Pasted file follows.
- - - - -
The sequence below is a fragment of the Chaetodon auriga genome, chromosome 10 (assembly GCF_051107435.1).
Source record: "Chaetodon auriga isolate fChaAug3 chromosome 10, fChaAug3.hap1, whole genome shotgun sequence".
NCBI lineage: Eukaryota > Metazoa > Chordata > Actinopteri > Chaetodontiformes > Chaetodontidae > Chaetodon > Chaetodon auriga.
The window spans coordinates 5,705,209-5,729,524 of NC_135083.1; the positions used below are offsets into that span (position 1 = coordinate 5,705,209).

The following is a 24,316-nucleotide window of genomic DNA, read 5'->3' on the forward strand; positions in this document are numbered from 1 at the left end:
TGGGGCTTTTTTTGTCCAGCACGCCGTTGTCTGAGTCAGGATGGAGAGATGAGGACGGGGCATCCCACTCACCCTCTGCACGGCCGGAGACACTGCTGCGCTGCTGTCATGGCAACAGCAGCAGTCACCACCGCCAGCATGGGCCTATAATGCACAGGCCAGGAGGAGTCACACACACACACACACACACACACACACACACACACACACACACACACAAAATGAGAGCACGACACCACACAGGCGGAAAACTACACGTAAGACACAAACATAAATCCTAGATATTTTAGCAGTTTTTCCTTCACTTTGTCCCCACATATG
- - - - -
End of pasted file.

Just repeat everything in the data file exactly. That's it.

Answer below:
The sequence below is a fragment of the Chaetodon auriga genome, chromosome 10 (assembly GCF_051107435.1).
Source record: "Chaetodon auriga isolate fChaAug3 chromosome 10, fChaAug3.hap1, whole genome shotgun sequence".
NCBI lineage: Eukaryota > Metazoa > Chordata > Actinopteri > Chaetodontiformes > Chaetodontidae > Chaetodon > Chaetodon auriga.
The window spans coordinates 5,705,209-5,729,524 of NC_135083.1; the positions used below are offsets into that span (position 1 = coordinate 5,705,209).

The following is a 24,316-nucleotide window of genomic DNA, read 5'->3' on the forward strand; positions in this document are numbered from 1 at the left end:
TGGGGCTTTTTTTGTCCAGCACGCCGTTGTCTGAGTCAGGATGGAGAGATGAGGACGGGGCATCCCACTCACCCTCTGCACGGCCGGAGACACTGCTGCGCTGCTGTCATGGCAACAGCAGCAGTCACCACCGCCAGCATGGGCCTATAATGCACAGGCCAGGAGGAGTCACACACACACACACACACACACACACACACACACACACACACACACACAAAATGAGAGCACGACACCACACAGGCGGAAAACTACACGTAAGACACAAACATAAATCCTAGATATTTTAGCAGTTTTTCCTTCACTTTGTCCCCACATATG